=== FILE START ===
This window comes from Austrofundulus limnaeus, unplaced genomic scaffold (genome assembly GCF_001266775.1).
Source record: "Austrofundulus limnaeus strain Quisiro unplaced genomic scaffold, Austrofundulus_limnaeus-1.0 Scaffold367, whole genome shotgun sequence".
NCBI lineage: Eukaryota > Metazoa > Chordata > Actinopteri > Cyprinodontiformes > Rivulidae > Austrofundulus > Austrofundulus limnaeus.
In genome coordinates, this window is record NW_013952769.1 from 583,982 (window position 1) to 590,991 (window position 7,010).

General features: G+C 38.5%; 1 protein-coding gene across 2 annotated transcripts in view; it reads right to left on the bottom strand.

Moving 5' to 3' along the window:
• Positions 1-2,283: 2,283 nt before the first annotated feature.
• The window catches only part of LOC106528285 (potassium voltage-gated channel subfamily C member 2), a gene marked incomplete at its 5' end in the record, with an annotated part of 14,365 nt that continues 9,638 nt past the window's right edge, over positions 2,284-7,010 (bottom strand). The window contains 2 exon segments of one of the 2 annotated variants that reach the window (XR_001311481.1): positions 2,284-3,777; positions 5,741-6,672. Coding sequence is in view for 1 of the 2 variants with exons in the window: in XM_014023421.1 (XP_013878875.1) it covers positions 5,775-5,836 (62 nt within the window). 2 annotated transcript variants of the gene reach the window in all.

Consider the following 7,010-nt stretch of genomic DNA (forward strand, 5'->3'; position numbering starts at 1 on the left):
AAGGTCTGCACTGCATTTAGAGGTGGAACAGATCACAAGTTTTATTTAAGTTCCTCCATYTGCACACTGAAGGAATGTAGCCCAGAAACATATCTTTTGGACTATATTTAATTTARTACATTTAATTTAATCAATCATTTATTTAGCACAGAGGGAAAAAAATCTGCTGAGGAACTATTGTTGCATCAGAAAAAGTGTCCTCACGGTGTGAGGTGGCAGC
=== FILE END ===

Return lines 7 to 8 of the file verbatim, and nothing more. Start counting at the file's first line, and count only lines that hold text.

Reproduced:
• Positions 1-2,283: 2,283 nt before the first annotated feature.
• The window catches only part of LOC106528285 (potassium voltage-gated channel subfamily C member 2), a gene marked incomplete at its 5' end in the record, with an annotated part of 14,365 nt that continues 9,638 nt past the window's right edge, over positions 2,284-7,010 (bottom strand). The window contains 2 exon segments of one of the 2 annotated variants that reach the window (XR_001311481.1): positions 2,284-3,777; positions 5,741-6,672. Coding sequence is in view for 1 of the 2 variants with exons in the window: in XM_014023421.1 (XP_013878875.1) it covers positions 5,775-5,836 (62 nt within the window). 2 annotated transcript variants of the gene reach the window in all.